Maurice Mboa, originally from Cameroon and now living in Geneva, is a visual artist whose paintings question the origin of things. Using large sheets of metal as canvas, Maurice Mboa engraves, prints and paints to create anthropomorphic figures evolving in the midst of graphic settings. His strange landscapes and portraits exude a haunting poetry, offering a plastic testimony of his quest for spirituality through his artistic practice. The exploration of identity and history are harmoniously blended in her compositions.
Monica de Miranda, a Portuguese-born filmmaker and researcher, makes connections between politics, gender, memory, space and history in her interdisciplinary work. Her work, ranging from drawing to installation, photography, film and sound, straddles the line between documentary and fiction. She examines strategies of resistance, geographies of affection, narrative and ecologies of care. As founder of Hangar, an art and research center in Lisbon, Monica de Miranda also plays a key role in the promotion of contemporary art.
Sabelo Mlangeni, originally from South Africa, explores notions of intimacy, everyday life and marginalized communities through his black and white photographs. To capture the essence of his subjects, he immerses himself for long periods in their lives, sharing their thoughts, emotions and stories. His approach to photography is a perpetual search for the most difficult, beautiful and confusing aspects of the human experience. Sabelo Mlangeni‘s work has been exhibited in prestigious galleries such as Blank Projects Gallery, Palais de Tokyo and the Sao Paulo Triennial, leaving a lasting impression on the contemporary art landscape.
Obi Okigbo, an artist based between Brussels and Abuja, Nigeria, works in a variety of media, from Indian ink on linen to oil paint and collage. Her work is deeply rooted in the poetic legacy of her father, Christopher Okigbo, a famous Nigerian poet who died during the Biafran War in 1967. Obi Okigbo fuses this poetic heritage with influences from the Dutch masters and Igbo mythology. Recently, she has also explored video, installation and Spoken Word performances. Her participation in renowned events such as DOCUMENTA 14 and the CCA Lagos is a testament to the importance of her work in the contemporary art world. His work is currently on display at the Musée Picasso in Paris as part of the exhibition “Célébration Picasso, la collection prend des couleurs!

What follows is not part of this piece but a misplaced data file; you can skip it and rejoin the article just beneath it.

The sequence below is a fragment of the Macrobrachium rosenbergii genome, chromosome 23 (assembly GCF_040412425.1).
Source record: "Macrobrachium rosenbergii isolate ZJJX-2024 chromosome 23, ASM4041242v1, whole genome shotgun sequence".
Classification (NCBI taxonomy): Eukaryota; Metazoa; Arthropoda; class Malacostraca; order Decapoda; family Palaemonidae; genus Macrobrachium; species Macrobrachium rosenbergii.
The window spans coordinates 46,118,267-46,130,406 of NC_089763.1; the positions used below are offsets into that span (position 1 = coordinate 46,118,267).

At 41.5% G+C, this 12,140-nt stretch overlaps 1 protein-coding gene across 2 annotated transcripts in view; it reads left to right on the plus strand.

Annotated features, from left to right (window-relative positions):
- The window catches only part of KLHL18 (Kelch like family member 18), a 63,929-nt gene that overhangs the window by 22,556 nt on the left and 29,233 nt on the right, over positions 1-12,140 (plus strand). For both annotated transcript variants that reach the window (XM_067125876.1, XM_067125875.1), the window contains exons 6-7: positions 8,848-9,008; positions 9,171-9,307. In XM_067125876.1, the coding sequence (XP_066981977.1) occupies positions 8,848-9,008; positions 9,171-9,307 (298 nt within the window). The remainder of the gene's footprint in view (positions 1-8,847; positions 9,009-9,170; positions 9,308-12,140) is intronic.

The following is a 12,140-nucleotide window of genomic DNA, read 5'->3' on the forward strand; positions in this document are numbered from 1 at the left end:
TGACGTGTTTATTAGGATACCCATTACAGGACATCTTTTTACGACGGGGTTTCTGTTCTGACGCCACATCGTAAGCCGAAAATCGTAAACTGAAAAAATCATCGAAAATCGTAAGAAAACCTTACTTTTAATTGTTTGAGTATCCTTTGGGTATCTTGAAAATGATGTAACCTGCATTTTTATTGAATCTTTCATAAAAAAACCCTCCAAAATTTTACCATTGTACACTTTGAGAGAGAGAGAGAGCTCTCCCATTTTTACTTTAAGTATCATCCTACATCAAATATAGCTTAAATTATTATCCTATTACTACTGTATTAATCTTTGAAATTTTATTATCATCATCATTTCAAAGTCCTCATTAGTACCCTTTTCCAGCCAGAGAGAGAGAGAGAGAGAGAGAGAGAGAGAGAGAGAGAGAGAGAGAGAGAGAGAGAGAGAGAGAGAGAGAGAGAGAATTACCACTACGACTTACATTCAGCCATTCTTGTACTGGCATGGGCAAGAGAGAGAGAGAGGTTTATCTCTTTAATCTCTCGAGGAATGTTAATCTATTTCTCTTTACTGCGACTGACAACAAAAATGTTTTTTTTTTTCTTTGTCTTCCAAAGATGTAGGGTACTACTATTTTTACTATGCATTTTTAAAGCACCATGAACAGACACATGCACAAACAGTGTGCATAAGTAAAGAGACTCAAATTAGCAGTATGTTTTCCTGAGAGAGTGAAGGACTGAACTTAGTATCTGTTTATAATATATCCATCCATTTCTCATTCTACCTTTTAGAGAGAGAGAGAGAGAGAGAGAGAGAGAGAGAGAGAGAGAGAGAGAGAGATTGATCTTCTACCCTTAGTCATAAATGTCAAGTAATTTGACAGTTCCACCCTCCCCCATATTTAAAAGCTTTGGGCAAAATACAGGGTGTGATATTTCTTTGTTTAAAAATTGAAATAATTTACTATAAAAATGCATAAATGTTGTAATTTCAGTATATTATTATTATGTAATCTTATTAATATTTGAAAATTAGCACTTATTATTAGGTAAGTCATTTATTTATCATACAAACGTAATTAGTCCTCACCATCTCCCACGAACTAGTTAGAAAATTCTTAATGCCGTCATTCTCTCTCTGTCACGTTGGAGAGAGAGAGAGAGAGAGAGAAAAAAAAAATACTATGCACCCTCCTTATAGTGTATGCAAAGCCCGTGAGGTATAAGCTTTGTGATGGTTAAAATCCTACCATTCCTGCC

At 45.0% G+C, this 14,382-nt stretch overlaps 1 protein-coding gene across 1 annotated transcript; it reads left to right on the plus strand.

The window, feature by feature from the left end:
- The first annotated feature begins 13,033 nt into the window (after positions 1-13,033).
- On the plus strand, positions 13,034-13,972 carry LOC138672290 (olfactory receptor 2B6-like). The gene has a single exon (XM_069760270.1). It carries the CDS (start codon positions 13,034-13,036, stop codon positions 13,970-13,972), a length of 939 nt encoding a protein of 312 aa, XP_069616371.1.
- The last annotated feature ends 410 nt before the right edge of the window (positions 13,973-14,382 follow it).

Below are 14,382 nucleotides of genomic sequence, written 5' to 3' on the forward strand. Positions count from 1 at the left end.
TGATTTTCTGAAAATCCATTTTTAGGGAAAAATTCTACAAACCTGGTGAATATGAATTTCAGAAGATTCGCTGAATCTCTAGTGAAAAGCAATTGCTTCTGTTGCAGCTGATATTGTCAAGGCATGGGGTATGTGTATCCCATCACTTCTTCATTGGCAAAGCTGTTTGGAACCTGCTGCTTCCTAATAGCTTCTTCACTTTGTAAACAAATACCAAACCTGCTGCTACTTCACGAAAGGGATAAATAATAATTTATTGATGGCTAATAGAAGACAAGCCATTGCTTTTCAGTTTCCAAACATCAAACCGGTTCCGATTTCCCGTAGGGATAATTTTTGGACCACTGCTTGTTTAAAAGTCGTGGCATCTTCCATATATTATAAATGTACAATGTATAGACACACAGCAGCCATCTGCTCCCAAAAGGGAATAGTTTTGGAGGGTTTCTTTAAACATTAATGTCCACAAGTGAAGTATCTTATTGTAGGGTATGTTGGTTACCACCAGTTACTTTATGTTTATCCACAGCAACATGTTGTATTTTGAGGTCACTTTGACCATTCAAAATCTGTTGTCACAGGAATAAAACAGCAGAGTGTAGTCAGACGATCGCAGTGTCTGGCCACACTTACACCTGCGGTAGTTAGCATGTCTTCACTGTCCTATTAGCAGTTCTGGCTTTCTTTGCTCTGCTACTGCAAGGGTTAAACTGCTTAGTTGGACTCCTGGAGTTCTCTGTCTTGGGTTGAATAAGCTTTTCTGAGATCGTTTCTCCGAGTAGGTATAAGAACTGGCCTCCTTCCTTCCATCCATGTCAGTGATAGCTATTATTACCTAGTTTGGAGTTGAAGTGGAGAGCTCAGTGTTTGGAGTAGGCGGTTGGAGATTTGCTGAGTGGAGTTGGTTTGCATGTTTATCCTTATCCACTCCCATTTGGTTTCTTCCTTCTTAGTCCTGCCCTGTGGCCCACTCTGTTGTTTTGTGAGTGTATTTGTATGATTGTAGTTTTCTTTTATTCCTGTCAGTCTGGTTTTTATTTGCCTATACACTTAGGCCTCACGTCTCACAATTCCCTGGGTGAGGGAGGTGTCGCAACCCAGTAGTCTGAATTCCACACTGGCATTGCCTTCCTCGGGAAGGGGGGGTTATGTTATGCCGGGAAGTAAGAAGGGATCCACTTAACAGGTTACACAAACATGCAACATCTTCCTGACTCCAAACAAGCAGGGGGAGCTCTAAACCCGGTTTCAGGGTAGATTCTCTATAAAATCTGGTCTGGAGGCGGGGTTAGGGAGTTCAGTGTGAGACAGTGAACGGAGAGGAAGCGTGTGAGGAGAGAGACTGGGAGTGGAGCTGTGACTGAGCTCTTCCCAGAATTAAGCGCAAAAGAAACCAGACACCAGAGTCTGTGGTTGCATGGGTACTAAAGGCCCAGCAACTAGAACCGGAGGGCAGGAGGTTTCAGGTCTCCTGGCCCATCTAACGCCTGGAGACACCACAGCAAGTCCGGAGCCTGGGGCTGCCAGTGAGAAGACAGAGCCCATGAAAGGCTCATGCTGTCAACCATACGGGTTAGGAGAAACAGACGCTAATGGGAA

Gerard Sekoto, a pioneer of modern South African painting, has played a crucial role in the history of African art. At a time when black artists were often marginalized, Gerard Sekoto succeeded in having his talent recognized in South Africa. However, faced with racial segregation, he chose exile in France in the 1940s. His political and committed art captures the human condition in everyday life through gouaches, paintings and drawings. Today, Gerard Sekoto‘s work is being re-evaluated and rediscovered by museum institutions and the art market, a testament to his lasting influence.